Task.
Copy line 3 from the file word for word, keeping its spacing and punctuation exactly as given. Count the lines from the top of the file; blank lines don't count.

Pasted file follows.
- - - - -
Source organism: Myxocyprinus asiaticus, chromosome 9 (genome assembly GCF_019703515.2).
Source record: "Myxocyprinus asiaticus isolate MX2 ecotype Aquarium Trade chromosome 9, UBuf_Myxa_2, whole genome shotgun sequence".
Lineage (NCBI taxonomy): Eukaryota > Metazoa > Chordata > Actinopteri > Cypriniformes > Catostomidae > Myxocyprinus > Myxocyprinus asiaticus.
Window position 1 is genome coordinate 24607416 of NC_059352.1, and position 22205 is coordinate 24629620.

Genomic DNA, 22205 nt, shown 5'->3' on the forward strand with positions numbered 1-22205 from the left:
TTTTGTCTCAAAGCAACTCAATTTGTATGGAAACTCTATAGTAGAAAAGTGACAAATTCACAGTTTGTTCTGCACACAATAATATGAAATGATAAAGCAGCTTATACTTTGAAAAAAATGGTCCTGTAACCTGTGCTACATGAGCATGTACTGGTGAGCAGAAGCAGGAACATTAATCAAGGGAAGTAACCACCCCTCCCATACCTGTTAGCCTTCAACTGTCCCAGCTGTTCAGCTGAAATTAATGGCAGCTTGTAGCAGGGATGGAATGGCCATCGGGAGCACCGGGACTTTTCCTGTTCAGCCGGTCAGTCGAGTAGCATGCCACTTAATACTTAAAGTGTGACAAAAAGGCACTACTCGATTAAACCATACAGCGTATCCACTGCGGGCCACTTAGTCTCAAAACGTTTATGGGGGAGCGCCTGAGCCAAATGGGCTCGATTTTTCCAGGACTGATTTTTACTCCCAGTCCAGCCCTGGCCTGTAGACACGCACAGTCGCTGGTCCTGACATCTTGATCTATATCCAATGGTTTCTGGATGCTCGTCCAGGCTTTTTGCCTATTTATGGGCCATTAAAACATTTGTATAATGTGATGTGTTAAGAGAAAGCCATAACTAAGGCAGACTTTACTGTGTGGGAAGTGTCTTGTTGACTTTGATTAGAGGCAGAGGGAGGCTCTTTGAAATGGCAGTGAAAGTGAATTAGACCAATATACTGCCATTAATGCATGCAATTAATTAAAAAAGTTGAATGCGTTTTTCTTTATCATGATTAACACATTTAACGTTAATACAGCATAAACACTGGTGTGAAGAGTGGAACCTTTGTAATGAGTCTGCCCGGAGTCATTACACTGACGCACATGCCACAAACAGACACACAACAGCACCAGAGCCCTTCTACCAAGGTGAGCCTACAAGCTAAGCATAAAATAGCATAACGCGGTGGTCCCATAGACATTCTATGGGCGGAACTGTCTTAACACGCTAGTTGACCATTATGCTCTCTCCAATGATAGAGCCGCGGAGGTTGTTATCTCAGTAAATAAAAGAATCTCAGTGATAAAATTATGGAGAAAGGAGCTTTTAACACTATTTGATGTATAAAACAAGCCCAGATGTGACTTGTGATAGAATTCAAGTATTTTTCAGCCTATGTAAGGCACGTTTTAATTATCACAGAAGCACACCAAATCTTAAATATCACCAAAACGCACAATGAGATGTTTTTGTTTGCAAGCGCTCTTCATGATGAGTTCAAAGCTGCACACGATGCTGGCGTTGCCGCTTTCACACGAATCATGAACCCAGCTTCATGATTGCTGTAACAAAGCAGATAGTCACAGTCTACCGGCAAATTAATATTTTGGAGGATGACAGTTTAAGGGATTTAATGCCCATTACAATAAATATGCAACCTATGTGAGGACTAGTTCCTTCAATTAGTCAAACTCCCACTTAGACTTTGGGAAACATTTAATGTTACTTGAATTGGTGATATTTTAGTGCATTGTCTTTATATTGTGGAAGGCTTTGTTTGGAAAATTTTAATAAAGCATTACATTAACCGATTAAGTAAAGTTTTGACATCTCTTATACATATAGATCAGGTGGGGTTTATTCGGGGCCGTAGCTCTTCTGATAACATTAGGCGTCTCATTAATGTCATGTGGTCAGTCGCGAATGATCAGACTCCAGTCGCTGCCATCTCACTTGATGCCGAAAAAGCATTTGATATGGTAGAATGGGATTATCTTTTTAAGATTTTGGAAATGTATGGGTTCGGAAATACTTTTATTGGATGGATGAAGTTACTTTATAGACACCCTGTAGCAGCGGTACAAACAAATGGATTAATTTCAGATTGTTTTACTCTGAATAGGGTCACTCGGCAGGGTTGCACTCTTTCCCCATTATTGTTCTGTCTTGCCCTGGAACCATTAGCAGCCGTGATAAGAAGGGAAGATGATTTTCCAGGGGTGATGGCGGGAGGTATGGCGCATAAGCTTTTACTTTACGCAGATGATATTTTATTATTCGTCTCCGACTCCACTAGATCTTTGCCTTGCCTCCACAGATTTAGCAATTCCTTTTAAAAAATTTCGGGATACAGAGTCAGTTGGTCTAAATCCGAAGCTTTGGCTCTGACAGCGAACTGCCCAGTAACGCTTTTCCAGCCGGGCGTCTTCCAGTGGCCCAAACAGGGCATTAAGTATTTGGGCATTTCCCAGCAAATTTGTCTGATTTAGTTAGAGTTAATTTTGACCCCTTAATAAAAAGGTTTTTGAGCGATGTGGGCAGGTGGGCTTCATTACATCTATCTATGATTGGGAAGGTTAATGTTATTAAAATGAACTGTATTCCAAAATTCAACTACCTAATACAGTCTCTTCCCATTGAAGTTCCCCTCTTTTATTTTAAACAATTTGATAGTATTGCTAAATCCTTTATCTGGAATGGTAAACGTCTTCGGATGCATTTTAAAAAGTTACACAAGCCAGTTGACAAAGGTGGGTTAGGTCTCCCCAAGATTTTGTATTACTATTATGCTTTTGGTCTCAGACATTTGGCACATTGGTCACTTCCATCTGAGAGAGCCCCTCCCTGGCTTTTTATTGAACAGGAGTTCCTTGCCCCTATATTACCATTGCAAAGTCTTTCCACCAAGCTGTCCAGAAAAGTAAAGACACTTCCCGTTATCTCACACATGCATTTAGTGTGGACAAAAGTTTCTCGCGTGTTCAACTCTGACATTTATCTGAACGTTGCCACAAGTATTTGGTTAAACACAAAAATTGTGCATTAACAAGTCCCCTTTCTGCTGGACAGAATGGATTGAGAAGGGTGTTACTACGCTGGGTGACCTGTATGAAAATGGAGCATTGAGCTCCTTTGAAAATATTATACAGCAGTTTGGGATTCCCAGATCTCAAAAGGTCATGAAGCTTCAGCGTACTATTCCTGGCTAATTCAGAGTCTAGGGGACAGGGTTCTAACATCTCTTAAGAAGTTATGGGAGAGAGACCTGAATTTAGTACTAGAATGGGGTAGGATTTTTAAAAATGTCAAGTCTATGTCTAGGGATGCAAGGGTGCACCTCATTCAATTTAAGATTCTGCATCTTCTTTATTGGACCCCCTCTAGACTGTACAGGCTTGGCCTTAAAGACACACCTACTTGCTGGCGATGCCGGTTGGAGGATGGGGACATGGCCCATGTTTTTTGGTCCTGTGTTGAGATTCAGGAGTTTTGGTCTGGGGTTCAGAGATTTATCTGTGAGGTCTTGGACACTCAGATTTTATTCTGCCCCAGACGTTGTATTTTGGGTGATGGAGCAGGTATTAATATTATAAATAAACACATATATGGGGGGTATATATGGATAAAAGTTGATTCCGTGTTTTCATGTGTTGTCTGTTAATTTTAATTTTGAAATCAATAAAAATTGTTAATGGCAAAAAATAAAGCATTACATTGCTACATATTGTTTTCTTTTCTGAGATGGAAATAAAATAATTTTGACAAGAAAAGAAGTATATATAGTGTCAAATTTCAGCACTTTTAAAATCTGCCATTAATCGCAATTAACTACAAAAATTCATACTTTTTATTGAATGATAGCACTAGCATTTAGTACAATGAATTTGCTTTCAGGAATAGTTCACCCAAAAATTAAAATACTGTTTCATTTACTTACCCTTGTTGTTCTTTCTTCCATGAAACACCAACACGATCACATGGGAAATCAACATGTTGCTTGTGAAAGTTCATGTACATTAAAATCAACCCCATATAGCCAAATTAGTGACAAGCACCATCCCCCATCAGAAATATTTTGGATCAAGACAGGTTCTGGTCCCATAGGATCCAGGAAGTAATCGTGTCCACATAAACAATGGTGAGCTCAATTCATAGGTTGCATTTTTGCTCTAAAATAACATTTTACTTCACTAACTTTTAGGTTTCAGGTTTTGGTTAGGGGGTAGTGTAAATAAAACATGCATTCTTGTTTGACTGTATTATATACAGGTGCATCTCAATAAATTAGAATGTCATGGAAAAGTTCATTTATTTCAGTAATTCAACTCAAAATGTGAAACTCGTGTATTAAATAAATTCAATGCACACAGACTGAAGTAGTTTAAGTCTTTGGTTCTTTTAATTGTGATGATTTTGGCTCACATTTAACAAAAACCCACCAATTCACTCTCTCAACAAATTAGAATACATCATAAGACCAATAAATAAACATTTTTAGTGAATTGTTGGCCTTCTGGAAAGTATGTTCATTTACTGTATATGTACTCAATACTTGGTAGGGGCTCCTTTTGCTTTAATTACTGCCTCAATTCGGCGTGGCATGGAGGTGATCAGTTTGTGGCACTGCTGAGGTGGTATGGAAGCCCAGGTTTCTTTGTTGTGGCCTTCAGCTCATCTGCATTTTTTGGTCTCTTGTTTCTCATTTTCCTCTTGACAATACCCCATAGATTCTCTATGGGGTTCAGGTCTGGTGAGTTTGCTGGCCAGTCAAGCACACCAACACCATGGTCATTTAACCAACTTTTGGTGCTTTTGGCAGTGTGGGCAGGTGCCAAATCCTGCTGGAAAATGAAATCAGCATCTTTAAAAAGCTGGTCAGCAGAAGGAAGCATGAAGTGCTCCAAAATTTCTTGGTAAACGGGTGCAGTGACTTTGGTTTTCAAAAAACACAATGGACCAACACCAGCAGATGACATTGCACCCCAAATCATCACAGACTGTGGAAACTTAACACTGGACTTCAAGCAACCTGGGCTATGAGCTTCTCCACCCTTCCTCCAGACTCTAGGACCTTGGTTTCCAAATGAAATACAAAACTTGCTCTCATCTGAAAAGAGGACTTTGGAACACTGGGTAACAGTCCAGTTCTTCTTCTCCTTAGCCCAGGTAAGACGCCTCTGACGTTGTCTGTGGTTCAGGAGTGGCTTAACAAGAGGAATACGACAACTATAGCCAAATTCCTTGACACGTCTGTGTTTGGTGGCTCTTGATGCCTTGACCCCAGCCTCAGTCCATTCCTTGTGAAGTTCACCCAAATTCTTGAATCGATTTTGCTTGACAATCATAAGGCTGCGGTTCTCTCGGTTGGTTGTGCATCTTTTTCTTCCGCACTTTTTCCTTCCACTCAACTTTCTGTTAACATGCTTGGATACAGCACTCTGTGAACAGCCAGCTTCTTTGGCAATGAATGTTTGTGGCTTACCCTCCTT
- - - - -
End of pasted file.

Lineage (NCBI taxonomy): Eukaryota > Metazoa > Chordata > Actinopteri > Cypriniformes > Catostomidae > Myxocyprinus > Myxocyprinus asiaticus.